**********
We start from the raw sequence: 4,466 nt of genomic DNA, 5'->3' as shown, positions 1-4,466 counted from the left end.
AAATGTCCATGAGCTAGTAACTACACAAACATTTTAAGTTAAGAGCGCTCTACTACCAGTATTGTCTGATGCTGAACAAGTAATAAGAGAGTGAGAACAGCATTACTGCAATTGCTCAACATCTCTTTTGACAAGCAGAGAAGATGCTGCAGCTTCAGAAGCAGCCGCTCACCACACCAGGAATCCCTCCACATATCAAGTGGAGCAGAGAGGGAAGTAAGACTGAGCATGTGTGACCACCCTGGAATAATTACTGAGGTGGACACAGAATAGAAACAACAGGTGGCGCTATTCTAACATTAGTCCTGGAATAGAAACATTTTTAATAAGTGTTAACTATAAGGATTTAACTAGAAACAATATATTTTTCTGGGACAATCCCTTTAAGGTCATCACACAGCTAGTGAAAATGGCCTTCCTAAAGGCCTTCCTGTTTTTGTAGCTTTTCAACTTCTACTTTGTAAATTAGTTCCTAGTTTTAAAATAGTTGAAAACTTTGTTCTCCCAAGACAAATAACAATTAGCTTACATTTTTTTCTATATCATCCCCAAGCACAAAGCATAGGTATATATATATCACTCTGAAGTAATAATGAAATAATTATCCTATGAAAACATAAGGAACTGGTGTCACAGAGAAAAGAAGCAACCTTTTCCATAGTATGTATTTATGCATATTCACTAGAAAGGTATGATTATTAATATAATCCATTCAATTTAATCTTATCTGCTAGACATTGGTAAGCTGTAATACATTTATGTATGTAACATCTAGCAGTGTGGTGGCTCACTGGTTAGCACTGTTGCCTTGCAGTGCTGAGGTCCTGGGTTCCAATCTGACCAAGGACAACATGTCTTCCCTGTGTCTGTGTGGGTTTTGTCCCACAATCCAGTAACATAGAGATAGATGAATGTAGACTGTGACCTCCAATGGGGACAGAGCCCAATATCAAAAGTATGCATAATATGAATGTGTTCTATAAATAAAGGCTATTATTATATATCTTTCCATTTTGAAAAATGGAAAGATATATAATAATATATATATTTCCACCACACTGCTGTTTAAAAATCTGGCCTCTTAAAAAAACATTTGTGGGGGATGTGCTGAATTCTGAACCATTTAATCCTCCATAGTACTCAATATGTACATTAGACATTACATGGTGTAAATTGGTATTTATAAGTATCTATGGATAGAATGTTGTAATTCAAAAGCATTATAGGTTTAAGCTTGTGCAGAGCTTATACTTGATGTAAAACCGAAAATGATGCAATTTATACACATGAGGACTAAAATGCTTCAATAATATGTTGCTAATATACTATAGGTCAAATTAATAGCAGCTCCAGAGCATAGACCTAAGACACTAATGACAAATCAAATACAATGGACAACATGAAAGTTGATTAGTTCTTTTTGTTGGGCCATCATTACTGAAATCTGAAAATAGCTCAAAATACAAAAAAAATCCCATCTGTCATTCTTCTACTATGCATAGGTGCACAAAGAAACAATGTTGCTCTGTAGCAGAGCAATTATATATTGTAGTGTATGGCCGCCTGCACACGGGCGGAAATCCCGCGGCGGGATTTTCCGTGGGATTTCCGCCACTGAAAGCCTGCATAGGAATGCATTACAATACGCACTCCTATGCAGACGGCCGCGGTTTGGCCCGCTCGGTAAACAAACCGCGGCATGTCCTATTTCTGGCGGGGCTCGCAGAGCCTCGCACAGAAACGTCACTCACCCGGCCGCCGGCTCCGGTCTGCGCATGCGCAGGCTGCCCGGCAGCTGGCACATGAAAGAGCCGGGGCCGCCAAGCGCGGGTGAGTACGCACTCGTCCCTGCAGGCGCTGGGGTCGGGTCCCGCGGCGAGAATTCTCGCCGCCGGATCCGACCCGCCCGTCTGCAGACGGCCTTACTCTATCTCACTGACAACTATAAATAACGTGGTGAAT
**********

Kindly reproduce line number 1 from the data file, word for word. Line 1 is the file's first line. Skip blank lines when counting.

We start from the raw sequence: 4,466 nt of genomic DNA, 5'->3' as shown, positions 1-4,466 counted from the left end.